The Growth Of The CTA Industry & Capacity Of Futures Markets: Addendum by Winton Capital Management
We provide updates to two research briefs written at the start of 2014, ‘The Growth of the CTA Industry’ and ‘Capacity of Managed Futures’, showing how managed futures’ assets under management and market volumes have developed since then. We find that neither the assets managed by CTAs nor the total dollar volumes in futures markets have changed significantly, leaving the conclusions from earlier research unchanged.
The Growth of the CTA Industry
In the Figure below we update our estimate for the CTA industry size by amending estimates calculated by BarclayHedge. As before, our main adjustment to the BarclayHedge estimate is to only include part of the Bridgewater fund in the CTA total. Since the start of 2014, there have been net outflows from the industry, but recent good performance by CTAs has resulted in net inflows towards the end of 2014.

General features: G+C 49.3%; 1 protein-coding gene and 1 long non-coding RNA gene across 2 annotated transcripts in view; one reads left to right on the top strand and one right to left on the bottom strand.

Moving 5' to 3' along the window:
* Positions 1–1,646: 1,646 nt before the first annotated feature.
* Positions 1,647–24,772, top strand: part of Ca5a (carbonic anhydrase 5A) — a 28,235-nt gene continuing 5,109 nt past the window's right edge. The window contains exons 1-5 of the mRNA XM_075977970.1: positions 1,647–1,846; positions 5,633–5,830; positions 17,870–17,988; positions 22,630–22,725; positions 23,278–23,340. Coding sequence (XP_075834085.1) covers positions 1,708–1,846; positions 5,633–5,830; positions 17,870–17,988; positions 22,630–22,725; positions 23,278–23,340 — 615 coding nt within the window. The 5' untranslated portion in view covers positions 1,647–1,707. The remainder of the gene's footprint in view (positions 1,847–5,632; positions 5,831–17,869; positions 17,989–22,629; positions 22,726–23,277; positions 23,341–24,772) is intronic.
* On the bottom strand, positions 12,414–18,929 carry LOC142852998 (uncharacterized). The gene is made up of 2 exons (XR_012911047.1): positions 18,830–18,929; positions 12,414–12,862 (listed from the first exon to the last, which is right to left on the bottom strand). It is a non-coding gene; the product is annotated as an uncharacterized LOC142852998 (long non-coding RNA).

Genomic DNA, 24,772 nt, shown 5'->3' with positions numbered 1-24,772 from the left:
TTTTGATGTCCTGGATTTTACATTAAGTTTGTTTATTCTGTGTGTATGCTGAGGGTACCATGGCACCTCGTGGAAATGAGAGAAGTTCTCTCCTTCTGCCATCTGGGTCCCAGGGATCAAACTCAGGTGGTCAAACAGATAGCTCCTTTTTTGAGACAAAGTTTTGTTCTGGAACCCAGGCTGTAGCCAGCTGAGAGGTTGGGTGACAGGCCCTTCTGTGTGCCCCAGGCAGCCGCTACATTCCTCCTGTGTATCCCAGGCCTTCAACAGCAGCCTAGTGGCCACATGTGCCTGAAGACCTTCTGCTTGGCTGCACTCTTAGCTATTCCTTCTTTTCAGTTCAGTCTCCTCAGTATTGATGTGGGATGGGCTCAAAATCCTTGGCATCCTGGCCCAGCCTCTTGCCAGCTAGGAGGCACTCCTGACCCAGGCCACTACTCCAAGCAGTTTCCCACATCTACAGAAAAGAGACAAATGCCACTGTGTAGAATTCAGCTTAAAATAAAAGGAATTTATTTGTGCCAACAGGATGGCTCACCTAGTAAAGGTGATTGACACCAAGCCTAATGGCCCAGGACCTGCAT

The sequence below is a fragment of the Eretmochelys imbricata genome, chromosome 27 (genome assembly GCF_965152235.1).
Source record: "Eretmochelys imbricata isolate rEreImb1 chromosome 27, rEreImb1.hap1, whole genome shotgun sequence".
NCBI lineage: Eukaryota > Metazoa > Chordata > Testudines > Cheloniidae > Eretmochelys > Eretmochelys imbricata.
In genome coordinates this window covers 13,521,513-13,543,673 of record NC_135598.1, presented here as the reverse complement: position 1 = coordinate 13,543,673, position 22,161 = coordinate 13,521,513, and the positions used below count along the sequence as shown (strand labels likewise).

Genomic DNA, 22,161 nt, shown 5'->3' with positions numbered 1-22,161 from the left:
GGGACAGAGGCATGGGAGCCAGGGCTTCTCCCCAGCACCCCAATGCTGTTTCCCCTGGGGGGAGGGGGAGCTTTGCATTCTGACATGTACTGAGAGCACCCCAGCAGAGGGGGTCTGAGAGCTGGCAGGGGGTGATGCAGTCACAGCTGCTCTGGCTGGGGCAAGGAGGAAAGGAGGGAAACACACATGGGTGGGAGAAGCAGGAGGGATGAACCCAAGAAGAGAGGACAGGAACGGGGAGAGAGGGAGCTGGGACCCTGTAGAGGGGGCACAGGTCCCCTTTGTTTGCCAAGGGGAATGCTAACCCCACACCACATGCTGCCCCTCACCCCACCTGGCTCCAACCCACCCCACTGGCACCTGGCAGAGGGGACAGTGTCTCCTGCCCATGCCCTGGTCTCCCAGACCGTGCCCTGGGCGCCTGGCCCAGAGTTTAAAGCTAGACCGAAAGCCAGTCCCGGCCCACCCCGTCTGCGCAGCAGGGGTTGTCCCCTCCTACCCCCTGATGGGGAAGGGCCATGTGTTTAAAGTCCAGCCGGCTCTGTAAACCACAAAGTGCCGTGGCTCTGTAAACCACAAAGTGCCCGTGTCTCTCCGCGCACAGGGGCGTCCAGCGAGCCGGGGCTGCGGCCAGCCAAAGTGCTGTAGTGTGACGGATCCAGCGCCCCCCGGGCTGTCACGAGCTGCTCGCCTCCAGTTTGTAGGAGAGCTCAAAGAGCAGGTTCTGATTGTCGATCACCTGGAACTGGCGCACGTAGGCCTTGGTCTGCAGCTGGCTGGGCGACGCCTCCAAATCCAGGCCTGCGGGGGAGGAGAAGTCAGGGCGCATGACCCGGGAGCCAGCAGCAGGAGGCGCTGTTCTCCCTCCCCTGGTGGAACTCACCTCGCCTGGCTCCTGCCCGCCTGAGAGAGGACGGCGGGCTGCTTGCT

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Capacity of Futures Markets
The dramatic growth of the CTA industry often leads to concerns about whether there is enough capacity in futures markets. Here we provide an update on how the open interest and volumes within futures markets have changed over the previous year. In the next figure, we plot the dollar value of open interest and volume aggregated across 107 futures markets. In our original brief, we found that the open interest in futures was gradually recovering from the market crash in 2008 and over the past year we see a continuation of that trend with values similar to before the crash. The daily traded volume recovered quite quickly after the crash but has fluctuated around the same level since 2011.
As explained in our original brief, an alternative way of measuring the open interest and volume is to measure the dollar risk represented by the open interest and volume within each market. Below we show an update on the open interest measured by dollar volatility. In this case, both the open interest and volume show a gradual decrease from pre-crash levels continuing the trend we identified last year.
In conclusion, assets in managed futures have remained fairly static. Volumes and open interest have stayed constant on a dollar basis but have fallen in risk terms due to the corresponding drop in the overall volatility of futures markets.